Here are a few pictures from a recent bohemian birthday that I did for a girl who turned 17. She invited her friends to dress up to do pictures in the garden (since they are graduating this year and spreading out all over the globe next year). She invited a henna artist to come and paint her gorgeous designs on her friend’s hands and arms. They had homemade curries and other yummy Indian foods. There was laughter into the evening while they enjoyed rice pudding and hot tea as the sun went down… all the young women felt special and left the party with a two sided framed picture of themselves with the birthday girl and on the other side a picture of the whole group of friends… a wonderful memory of an evening celebrating a true friend.
Adding the fabric above the outdoor deck really transformed the space.
Small white lights, candles in jars and the solar lanterns added a lovely glow as the sun went down.. (sorry those pictures didn’t turn out very well…)
Here is a little visual taste of Father’s Day for us- the weather has become much colder – but we still had our happy hour outside in the garden. Because I always think that all food tastes better outside in the fresh air.
With gratitude that I have a wonderful father and so do my children…
One can see many things at the Fair– the rides, the foods, the concerts, the engines- large and small, old and new.
What I saw was a great deal of pride that went into food production, caring for animals- from bee-keeping to horses, and a passion for such things as weaving, quilting and knitting among others. It was a real celebration of all the work that goes into the art that children and adults produce, the long hours in the fields and the appreciation of what good weather, clean water and hard work can produce…
I know many families who go to the Fall Fair near them to celebrate this season–do you have a tradition at this time of year?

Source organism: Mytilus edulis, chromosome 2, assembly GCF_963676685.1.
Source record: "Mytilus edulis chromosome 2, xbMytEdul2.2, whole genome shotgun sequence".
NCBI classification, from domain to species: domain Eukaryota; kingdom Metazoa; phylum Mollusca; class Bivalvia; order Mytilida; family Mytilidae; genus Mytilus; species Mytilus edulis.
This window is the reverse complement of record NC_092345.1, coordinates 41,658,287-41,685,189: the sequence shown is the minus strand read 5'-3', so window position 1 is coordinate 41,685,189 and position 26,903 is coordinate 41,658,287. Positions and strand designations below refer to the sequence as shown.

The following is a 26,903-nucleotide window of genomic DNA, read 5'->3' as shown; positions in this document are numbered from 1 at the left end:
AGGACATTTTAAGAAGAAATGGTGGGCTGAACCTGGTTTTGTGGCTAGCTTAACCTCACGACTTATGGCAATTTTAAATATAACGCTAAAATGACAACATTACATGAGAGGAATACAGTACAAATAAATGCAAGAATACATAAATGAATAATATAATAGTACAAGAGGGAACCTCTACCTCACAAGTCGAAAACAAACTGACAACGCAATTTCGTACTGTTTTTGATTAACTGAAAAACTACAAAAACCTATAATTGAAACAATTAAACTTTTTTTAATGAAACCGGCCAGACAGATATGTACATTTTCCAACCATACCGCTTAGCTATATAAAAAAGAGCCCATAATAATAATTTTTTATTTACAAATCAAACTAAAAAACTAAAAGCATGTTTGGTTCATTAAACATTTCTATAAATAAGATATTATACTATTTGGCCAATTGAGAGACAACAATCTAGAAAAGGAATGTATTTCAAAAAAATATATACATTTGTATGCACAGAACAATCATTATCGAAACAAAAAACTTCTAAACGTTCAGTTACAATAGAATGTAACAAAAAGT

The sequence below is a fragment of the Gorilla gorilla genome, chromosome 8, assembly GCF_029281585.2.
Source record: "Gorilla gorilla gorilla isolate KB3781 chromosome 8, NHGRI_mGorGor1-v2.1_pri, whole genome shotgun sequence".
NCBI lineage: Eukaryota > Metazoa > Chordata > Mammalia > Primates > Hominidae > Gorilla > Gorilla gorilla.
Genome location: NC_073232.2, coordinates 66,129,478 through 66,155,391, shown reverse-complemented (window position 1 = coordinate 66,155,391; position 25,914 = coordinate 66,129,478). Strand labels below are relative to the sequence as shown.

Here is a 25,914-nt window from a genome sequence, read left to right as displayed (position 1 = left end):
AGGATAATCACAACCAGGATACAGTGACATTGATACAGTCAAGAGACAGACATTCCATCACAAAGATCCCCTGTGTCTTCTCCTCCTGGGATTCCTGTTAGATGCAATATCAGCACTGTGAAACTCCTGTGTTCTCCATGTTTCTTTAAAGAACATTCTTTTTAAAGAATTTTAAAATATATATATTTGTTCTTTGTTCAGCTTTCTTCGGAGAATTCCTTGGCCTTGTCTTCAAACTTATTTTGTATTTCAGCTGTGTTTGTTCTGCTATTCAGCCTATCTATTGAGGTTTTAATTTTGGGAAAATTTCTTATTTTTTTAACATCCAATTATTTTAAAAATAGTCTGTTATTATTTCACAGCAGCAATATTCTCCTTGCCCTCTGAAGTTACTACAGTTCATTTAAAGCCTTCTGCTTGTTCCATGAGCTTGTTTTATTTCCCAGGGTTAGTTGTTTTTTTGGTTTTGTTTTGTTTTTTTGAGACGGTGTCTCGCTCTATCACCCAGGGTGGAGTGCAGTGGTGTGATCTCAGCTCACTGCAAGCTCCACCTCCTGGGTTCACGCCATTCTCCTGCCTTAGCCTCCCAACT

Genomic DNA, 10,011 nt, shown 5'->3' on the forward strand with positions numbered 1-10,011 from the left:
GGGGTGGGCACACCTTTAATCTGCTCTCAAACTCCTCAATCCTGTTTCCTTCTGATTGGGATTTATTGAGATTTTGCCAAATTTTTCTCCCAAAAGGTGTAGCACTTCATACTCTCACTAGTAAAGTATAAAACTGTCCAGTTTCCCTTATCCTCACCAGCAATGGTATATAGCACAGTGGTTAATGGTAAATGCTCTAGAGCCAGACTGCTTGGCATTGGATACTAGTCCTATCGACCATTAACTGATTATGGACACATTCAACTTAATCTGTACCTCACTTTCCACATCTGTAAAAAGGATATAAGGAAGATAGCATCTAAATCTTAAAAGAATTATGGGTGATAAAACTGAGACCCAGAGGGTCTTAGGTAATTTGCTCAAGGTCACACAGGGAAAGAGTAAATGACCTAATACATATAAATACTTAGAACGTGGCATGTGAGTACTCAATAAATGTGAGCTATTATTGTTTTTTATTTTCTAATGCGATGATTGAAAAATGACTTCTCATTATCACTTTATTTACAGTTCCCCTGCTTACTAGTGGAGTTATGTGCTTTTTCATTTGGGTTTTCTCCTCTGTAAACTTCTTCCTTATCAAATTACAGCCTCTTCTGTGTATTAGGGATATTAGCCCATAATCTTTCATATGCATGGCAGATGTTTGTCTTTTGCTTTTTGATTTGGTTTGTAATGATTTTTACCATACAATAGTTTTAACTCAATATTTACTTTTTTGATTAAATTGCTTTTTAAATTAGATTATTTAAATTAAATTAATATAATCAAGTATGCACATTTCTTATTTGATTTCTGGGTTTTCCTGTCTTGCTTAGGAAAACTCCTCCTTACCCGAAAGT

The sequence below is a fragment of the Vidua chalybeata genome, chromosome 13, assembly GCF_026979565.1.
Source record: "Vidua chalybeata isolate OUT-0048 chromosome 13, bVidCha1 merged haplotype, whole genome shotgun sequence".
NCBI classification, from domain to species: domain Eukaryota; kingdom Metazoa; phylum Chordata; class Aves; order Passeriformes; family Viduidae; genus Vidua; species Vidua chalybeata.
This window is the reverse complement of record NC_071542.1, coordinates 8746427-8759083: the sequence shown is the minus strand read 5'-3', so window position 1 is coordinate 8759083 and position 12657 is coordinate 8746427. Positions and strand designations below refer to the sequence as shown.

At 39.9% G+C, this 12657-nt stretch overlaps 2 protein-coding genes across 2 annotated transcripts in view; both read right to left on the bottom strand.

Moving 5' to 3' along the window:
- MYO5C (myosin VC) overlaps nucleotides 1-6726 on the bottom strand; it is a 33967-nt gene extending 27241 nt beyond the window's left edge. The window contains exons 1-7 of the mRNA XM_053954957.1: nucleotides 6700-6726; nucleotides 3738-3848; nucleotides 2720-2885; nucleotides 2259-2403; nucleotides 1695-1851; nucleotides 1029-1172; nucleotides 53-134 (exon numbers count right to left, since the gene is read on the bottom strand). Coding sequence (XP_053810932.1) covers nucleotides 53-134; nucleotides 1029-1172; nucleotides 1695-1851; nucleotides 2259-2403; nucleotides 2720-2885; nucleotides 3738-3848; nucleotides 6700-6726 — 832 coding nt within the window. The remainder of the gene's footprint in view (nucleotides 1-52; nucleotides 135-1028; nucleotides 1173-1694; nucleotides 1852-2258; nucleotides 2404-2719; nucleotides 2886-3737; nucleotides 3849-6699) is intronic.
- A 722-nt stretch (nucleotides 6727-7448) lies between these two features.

Here is what I wrote for the school newsletter. I think it summarizes our results. By the way, our tickets were “gold” coins- plastic from a past event with a pirate theme. The flowers and herbs in the re-purposed lemonade glass jars were all from my garden with some bouquets of sunflowers which I bought from a local farm stand. I was so relieved that the farm stand was full the day I went out there! I gave them to as many volunteers as I could catch up with at the end of the evening since volunteers are so important both in setting the tone and literally working!
“Thank you to all of you who “did the dishes”. In doing so collectively:
- we produced very little garbage from feeding 628 people (save a few plastic forks, we were using them from a past event),
- everything that was thrown in the bins was compostable,
- the flowers were local,
- we re-purposed the “tickets”, and
- the few leftovers (we had no idea how many people planned to attend) were taken to Our Place and devoured appreciatively.
We were so grateful to see the sunshine for so many reasons! We appreciate all of the volunteers—returning parents and students and new parents who donned an apron and pulled up their sleeves to make this event so successful; the aprons and other linens have been laundered and are placed in our Parents’ Auxiliary cupboard/room awaiting the next event.” I added a picture of them hanging on the line drying in our beautiful sunshine.
I post this here, not because I am so proud of our school for living as sustainably as possible (which I am) but because these things are so easy that anyone can do it. It started with one person’s idea and then we made it happen..it’s simple and doable.
This past weekend, I went with a dear friend on a garden tour of edible gardens grown organically around the Cowichan Valley. Wow! Was that ever inspiring! Gardeners had created something from nothing in such creative ways and developed such productive gardens to feed both their families and their market businesses. I learned a lot about new ways that I can add to my city garden space– no space is too small: think vertical. There were discussions happening between neighbours about increasing areas for bees to find, water saving methods (in a word: straw), buying crushed oyster shells (which are super cheap and spreading them in a wide strip around the raised beds ( see photo), and using off-cuts from mills to create raised beds made locally from cedar. We toured almost all the gardens on the map, but I have only featured some here. I love all the little touches that represents the gardener’s individuality, humour and beauty.
Thank you to those kind gardeners who gave up a day in the garden in order to teach and inspire strangers and share so generously your learning, your sources, your love of growing food (and even some great recipes- for what to do with tomatillos -something I’ve never grown, but will next year)!
If you get a chance to go next year – I would certainly recommend it.
Some fine examples in these gardens of using vertical space in a city lot. This gardener has already harvested 40lbs of thorn less blackberries and gotten them into her freezer plus all the ones that her family has enjoyed warm from the vine!